Regular Expressions: Brackets

Quick Reference and Refresher Part Two

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Regex in JavaScript

Since I am using JavaScript in my code examples I thought it appropriate to give a quick overview of how regular expressions work in this language. In JavaScript regexes are objects, of the type RegExp. Thus they have an object prototype and associated properties and methods. That also means you might encounter them as either a literal or a constructor. A regex literal is just what we have been using, /slashes with rules inside/ and a constructor looks like this:

new RegExp(/rules go here/, 'optional flags');

Some common string methods you might use with regular expressions are match, replace, and split. The first takes the form str.match(regex) and returns an array of matches or null if none are found. The next looks like str.replace(regex, repl) which returns a new string with repl having replaced whatever was matched by the regex. Finally, split is used to break up a string into an array and is usually just given a delimiter like a space or a comma, but a regex can be used as well.


In this part we will just look at one group of symbols in depth, the brackets.

[ ]

Brackets indicate a set of characters to match. Any individual character between the brackets will match, and you can also use a hyphen to define a set.

'elephant'.match(/[abcd]/) // -> matches 'a'

You can use the ^ metacharacter to negate what is between the brackets.

'donkey'.match(/[^abcd]/) // -> matches 'o'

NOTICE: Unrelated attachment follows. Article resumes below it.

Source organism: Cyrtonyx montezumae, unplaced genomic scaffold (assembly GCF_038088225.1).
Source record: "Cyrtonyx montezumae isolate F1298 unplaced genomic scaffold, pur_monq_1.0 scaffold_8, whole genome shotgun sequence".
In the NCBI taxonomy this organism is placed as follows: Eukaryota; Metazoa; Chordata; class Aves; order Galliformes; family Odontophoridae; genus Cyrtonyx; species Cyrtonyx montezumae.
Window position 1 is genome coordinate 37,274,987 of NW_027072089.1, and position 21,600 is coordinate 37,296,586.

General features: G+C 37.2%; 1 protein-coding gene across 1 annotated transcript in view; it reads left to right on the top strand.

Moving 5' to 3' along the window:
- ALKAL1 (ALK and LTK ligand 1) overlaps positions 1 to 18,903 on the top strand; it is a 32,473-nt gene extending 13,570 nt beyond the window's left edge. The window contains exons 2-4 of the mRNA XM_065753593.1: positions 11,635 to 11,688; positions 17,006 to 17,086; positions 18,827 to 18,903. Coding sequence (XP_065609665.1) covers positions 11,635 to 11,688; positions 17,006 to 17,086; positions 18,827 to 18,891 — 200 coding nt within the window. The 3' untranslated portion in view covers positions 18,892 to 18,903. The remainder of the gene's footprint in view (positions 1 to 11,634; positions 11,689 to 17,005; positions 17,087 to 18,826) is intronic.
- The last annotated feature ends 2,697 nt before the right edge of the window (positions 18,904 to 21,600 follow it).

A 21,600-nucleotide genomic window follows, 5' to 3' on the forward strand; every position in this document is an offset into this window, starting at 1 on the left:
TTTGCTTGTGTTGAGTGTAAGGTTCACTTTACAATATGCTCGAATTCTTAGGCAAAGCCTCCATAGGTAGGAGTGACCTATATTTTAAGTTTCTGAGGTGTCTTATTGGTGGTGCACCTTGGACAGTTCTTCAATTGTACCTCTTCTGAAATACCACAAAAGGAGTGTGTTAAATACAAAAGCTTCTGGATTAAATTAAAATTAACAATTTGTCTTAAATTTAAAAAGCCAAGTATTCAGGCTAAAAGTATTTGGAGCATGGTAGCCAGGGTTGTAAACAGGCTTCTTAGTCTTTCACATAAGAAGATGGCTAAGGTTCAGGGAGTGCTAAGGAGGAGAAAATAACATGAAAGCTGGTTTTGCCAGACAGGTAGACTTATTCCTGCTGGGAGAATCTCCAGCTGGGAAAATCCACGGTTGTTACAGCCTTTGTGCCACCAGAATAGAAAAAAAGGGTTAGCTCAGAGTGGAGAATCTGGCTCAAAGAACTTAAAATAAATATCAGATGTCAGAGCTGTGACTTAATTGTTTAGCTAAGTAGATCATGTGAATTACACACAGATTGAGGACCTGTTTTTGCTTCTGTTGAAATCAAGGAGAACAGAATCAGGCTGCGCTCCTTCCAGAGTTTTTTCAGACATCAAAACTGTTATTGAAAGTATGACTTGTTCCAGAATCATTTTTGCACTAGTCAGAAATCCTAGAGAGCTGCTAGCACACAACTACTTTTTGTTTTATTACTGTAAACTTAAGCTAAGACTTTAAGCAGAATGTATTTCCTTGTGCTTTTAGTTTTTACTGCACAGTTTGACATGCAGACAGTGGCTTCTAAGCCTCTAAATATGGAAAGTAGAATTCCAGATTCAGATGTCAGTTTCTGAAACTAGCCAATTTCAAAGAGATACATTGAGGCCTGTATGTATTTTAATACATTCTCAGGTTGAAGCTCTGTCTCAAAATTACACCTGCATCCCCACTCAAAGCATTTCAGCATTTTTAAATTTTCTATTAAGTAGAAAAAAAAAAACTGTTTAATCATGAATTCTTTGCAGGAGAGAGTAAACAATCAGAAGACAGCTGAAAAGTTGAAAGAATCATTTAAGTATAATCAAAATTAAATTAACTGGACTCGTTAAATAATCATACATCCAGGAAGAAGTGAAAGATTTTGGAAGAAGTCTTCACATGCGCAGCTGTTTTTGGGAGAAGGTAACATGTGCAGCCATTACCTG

You will often see ranges of the alphabet or all numerals. [A-Za-z] [0-9] Remember that these character sets are case sensitive, unless you set the i flag.

'elephant'.match(/[a-d]/) // -> matches 'a'
'elephant'.match(/[A-D]/) // -> no match
'elephant'.match(/[A-D]/i) // -> matches 'a'

{ }

Curly braces are used to specify an exact amount of things to match. They are used after an expression: \na{2}\ will only match 'na' exactly twice.

'panama'.match(/na{2}/) // -> no match
'banana'.match(/na{2}/) // -> matches 'nana'

You can use these in conjunction with a comma to specify more than one amount. {2,} = two or more times, {2,4} = between two and four times.

'banana'.match(/a{2,4}/) // -> no match
'bananaa'.match(/a{2,4}/) // -> matches 'aa'
'bananaaa'.match(/a{2,4}/) // -> matches 'aaa'
'bananaaaa'.match(/a{2,4}/) // -> matches 'aaaa'
'bananaaaaaaaaaaa'.match(/a{2,4}/) // -> matches 'aaaa'

( )

Parentheses represent remembered matches. This is especially useful for find-and-replace operations or any time you need to do something with part of the match. When a match is remembered you can use $n to refer to it, starting with $1 up to $9, or with $& to refer to the entire match.

'Firsty McLastname'.match(/([A-Za-z]+)\s([A-Za-z]+)/) // -> matches 'First McLastname' with 'Firsty' remembered as $1 and 'McLastname' as $2

'Firsty McLastname'.replace(/([A-Za-z]+)\s([A-Za-z]+)/, '$1') // -> returns 'Firsty'

'Firsty McLastname'.replace(/([A-Za-z]+)\s([A-Za-z]+)/, '$2, $1') // -> returns 'McLastname, Firsty'

'Firstipher Lasterman'.replace(/([A-Za-z]+)\s([A-Za-z]+)/, '$&') // -> returns 'Firstipher Lasterman'

Instead of using numbers you can name the matched groups as well, with the syntax (? ...).

'Firsty McLastname'.replace(/(?<first>[A-Za-z]+)\s(?<last>[A-Za-z]+)/, '$<last>, $<first>') // -> returns 'McLastname, Firsty'

If you return the match these will also appear as matches.groups.myGroupName.

Parentheses are also used in regex to group parts of the expression together into subgroups, like in /($|¥)([0-9]+).([0-9]{2})/. This would match '$149.99' and remember the subgroups '$', '149', and '99'. But what if you don't want to remember the dollar sign? You can use ?:.

'¥2000.50'.match(/(?:\$|¥)([0-9]+)\.([0-9]{2})/) // --> matches '¥2000.50' but only remembers '2000' as $1 and '50' as $2

One last example using split, where you can split a string but also return the matched results:

'Howard the Duck'.split(/the/)
// -> returns ['Howard ', ' Duck']

'Howard the Duck'.split(/(the)/)
// -> returns ['Howard ', 'the', ' Duck']

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Stay tuned for more regex fun.

Part 1: The Basics ~ You Are Here ~ Part 3: Operators ~ Part 4: Examples

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